Digital Cleanse by Kelly McGannon

Sometimes, modern life feels dried out and far away from what nourishes. In our chase to connect, we climb ladders that promise better tomorrows and disconnect from what feels good under our feet. We forget the myths and their subtle warnings.

Rung over rung, we push into the ethers, no longer worrying if this wobbly, narrow structure is going to support us. We want to live where the gods live. Stretching skyward, we squint and see Icarus and those sexy wings. He looks so damn glorious up there, waxed and shiny in the warmth of a thousand suns.

Maybe, just maybe, with enough bandwidth and digital dust, we can have that mega-watt star quality too. Without thinking, we gamble away our bones to become birds in some researcher’s experiment. We follow the Piper’s music and forget to look behind, through the shadows, and into the dark, for what’s hunting us—that quiet band of researchers forever tagging and tracking our movements, hoping to sell us one more hit of Olympic ambrosia.

The tweets and chimes up here are confusing breadcrumbs. They never point to true north but keep sending us back into the maze where the Minotaur roars his hungry approval.

As we wheel around and around the menagerie, we can’t help but wonder, “What are we doing?” and “Maybe it’ll be different this next time around” as we take one more pass.

But, these are Lotus-Eaters’ dreams. They steal away our minds and are dangerous. Hermes brushes by on his golden-footed slippers and shakes us awake, “You can only live off of ethers for so long, mortal. Go home.”

He’s right. When we come to, our first thought is of home. We start to climb down out of this Pavlovian nightmare, back toward terra firma and those sweet spaces where you can wear your soul skin and it’s enough.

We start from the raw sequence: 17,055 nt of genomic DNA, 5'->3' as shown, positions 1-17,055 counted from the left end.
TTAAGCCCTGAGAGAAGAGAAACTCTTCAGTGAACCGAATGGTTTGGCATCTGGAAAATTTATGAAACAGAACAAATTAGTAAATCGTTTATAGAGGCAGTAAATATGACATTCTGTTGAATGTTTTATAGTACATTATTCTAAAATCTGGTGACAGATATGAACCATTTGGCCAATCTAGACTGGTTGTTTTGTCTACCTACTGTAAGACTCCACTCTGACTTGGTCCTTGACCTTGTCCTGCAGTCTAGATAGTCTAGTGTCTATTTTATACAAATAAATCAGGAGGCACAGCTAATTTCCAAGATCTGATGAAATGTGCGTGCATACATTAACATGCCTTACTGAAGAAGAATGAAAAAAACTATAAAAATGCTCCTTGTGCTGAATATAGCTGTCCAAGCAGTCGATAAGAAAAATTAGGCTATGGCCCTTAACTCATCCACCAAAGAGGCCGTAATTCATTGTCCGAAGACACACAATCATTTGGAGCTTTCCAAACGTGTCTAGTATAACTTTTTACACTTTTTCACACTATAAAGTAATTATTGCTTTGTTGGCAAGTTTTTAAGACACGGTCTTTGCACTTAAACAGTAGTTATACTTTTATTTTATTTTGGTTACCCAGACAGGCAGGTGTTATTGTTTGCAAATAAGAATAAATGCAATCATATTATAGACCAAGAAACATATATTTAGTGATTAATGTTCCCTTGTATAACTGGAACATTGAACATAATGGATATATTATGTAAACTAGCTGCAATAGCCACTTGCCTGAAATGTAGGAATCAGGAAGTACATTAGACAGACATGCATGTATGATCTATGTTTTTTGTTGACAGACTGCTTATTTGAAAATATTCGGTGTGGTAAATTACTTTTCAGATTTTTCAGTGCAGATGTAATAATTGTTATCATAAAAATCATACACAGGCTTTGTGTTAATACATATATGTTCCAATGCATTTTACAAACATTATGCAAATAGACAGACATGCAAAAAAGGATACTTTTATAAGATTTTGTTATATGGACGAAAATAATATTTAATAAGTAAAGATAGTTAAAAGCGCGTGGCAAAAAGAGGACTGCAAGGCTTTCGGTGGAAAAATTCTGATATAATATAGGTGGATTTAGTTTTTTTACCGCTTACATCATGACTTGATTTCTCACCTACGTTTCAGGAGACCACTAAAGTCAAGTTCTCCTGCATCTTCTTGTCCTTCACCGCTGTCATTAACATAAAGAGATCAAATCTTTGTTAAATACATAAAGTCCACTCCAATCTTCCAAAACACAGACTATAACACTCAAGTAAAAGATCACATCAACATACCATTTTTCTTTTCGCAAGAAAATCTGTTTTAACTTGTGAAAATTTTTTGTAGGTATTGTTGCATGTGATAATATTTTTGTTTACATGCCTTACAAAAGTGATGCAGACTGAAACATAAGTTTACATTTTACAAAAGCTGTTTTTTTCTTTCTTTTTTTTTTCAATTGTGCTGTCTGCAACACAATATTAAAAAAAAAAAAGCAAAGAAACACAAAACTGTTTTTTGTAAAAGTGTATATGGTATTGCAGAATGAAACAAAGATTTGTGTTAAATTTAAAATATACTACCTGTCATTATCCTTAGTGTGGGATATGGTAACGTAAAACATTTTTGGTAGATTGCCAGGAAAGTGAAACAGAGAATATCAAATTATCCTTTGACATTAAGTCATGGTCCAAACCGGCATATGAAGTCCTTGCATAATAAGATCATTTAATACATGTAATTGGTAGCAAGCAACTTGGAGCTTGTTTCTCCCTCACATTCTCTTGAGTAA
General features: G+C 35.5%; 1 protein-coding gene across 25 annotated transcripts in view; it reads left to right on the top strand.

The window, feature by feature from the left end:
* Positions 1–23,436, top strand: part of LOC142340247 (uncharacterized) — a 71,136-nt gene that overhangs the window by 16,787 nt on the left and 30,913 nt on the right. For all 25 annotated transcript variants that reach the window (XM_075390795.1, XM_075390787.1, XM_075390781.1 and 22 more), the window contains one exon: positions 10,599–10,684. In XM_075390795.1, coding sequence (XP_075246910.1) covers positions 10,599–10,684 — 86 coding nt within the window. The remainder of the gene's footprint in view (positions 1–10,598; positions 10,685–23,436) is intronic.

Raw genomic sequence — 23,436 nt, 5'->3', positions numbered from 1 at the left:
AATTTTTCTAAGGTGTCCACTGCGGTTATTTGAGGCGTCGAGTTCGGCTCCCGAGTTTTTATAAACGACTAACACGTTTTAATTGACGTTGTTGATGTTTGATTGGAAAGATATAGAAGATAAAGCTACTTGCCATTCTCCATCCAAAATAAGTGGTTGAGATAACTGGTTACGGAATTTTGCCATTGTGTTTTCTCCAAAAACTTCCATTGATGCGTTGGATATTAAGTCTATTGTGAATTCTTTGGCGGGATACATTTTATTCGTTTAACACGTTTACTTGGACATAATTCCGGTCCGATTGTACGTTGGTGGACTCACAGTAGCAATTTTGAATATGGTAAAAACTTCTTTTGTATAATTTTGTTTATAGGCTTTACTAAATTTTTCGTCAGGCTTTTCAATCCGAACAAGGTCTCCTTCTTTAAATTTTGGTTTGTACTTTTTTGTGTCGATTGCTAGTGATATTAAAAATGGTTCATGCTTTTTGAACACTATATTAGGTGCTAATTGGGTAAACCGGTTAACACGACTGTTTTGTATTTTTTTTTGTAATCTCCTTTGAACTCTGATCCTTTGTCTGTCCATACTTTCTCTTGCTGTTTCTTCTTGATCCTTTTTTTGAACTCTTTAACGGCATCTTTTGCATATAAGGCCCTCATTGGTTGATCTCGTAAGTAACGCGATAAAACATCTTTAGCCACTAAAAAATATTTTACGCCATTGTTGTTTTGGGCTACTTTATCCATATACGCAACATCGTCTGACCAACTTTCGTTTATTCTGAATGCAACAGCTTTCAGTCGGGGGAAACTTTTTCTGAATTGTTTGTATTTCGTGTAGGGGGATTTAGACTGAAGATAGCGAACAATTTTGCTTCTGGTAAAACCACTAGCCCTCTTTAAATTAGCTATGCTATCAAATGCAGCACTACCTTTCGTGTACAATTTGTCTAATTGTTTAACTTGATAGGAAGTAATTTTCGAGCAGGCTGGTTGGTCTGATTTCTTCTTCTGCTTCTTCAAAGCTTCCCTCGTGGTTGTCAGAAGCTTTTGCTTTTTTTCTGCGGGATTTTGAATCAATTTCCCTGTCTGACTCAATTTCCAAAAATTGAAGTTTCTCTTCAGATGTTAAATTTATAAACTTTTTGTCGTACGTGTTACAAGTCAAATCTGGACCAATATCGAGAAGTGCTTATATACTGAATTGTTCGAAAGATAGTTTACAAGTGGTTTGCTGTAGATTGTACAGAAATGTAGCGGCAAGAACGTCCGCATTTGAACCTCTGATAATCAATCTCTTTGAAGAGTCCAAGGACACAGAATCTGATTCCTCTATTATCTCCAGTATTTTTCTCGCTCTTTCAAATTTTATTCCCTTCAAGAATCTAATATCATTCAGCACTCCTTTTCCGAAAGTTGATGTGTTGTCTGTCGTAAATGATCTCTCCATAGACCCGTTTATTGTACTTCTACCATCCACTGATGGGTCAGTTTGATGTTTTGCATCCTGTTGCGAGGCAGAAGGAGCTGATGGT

I know such a place. I suspect you do too. It doesn’t live in a computer, tablet, phone, or watch. In my place, there are no walls, no stale air, no LED lighting. There’s no clock either. The only sign that time is passing is the way the shadows lengthen and contract around my sundial body, wheeling around me as I whirl around the sun.

In this earthy place, everything is in rhythm with itself, and you fall into rhythm with it. Look! The sun dances over an east-moving river, bright glints leaping up like fish. A crow barks one short “caw” in the distance only to hear one sent back over the valley.

The north wind, with its promise of snow, crackles behind itself, snapping like the winter hag’s cloak. The Cailleach Bheur, that ol’ Winter Crone Queen, pulls us into her cape as we descend. She knows where we’ve been and knows what we’ve seen. In her ageless age, she knows just what to do.

She lies us down on earthen beds and tucks a silken weave of flaxen gold, russet, grey beard, and pine around us. This is earthing—the best medicine for aerial tours. She knows that the land will draw out our mad fevers and bring us back to ourselves. With our ears in the dirt, we pick up the drumming of the earth’s heart, and the fire that sits in our heart’s hearth entrains to it. Music bursts forth out of the caves of our mouths. We begin to hum an old Appalachian spiritual, “Home, I’m going home, back to the land that heals my soul. Take me home, take me home, over the green, green hills. I’m far away.”

Statue at man at top of ladder
Untitled by Kelly McGannon.

And, just before our eyes rest in deep slumber, we can almost make out the Cailleach’s thick blue body, one-eye wide and fierce, spiriting more of us home with her hammer, knocking more of us down to the ground, like stars.

Kelly McGannon
Kelly McGannon is a writer and transformational coach living in the Washington D.C. metro area. A graduate of Yale and Princeton Universities, her work has appeared in DreamTime, Outside In Literary and Travel, Braided Way, So To Speak, Teach.Yoga, and the anthology Dreams That Change Our Lives. Kelly is completing a Jungian Studies Reading Seminar certificate through the Jung Society of Washington (JSW) and has led interactive workshops on the power of myth and storytelling on the East Coast.

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